Jeremiah Johnston is the Chief Operating Officer & General Counsel, Sedo.com. Jeremiah Johnston began his career with Sedo in 2004 as General Counsel, helping the company keep a step ahead of the domain industry’s ever-changing legal landscape. Now serving in the joint role of General Counsel and Chief Operating Officer, Johnston oversees a variety of responsibilities for Sedo and helps lead its push into the North American market. Johnston represents Sedo as a founding member of the Internet Commerce Association (ICA) and sits on the Board of Directors in the role of association President, helping to shape the future of domain names in the political space.
With more than nine years of experience leading Internet-related companies and an academic background that focused on global intellectual property, Johnston has helped Sedo identify opportunities and risks while always keeping an eye on the horizon. Johnston holds a BS in Mass Communication from the University of Utah (USA) and a Juris Doctor degree from the Suffolk University School of Law (USA) where he completed a concentration with distinction in international law and intellectual property while taking time to study in Sweden and serving as the Managing Editor of the Journal of High Technology Law.
Johnston was recognized as a Boston Business Journal’s 40 under 40 honoree in 2009, which pays tribute to the most outstanding and up-and-coming business leaders.
Mike: Anyone involved in the domain industry is familiar with Sedo. In fact, the first lesson for beginners is often “Be sure to list your names at Sedo.” What do you think has contributed to the success of the company?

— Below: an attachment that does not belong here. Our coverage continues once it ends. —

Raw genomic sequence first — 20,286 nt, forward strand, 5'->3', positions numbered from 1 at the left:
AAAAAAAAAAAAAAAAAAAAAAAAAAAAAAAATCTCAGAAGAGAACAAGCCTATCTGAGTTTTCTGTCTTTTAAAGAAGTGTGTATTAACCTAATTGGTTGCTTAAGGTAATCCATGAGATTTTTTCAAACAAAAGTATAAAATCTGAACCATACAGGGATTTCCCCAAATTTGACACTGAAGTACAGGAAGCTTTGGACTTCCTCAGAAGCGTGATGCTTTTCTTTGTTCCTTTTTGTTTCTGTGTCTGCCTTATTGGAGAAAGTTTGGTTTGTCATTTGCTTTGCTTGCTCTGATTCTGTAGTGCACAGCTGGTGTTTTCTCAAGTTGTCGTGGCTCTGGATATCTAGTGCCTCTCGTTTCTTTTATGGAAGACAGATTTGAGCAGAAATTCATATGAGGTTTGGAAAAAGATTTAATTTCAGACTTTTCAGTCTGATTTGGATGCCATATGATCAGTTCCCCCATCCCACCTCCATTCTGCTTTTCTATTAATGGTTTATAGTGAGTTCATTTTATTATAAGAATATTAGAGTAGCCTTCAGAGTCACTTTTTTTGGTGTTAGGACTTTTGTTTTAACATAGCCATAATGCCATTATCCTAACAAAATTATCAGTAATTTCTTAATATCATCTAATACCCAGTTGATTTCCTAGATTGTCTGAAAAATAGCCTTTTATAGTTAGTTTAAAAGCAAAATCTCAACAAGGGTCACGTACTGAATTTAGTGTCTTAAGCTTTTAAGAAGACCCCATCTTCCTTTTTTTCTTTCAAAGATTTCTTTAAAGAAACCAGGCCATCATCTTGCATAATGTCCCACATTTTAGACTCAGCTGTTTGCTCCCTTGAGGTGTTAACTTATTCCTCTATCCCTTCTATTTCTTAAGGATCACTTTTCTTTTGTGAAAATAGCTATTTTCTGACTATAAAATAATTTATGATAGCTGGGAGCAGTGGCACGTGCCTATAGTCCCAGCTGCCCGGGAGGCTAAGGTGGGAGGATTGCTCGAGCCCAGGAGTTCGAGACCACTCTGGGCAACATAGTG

Jeremiah: Domains are universal and the Internet is universal, so the fact that Sedo has a multi-lingual platform has really set us apart by enabling more buyers and sellers to interact. It’s good for both sides. From the very beginning we recognized that Sedo couldn’t be a one language website and we opened ourselves up to multiple languages so we could support people around the world and put together deals with people around the world. Right now, we have more than 1 million users from more than 100 countries. Our site is available in four languages — with plans to expand that – and we offer customer support in 20 languages.
Mike: What have been some of the highest selling domains on Sedo in recent history?
Jeremiah: Well, the biggest and most memorable one recently is Sex.com. It’s a category defining name for what’s arguably the biggest industry online, and fetched a record $13 Million. As you know, keyword names like this are historically the most valuable and we’ve had others like Vodka.com sell for $3M and Pizza.com sell for more than $2M. Last month we secured the rights to broker the sale of Gambling.com, which could be in the running for a record sales price as well.
Mike: I’m curious, can you share the volume of traffic that Sedo receives?
Jeremiah: What I can tell you is that our transaction volume continues to steadily increase. For example, in the third quarter of 2010, more than 10,000 domains changed hands through our marketplace. But what’s more significant is the increase in the average sale price which was around $1,600 in Q3 2009 and grew to around $2,000 in Q3 2010—not bad for an economy that’s been in recession. If you want to find the exact figures, we publish a quarterly market trends report that you can find on our web site. The Q4 2010 report will be issued shortly.
Mike: Are there things that domainers can do to more effectively list their domains on Sedo to increase chances for a sale?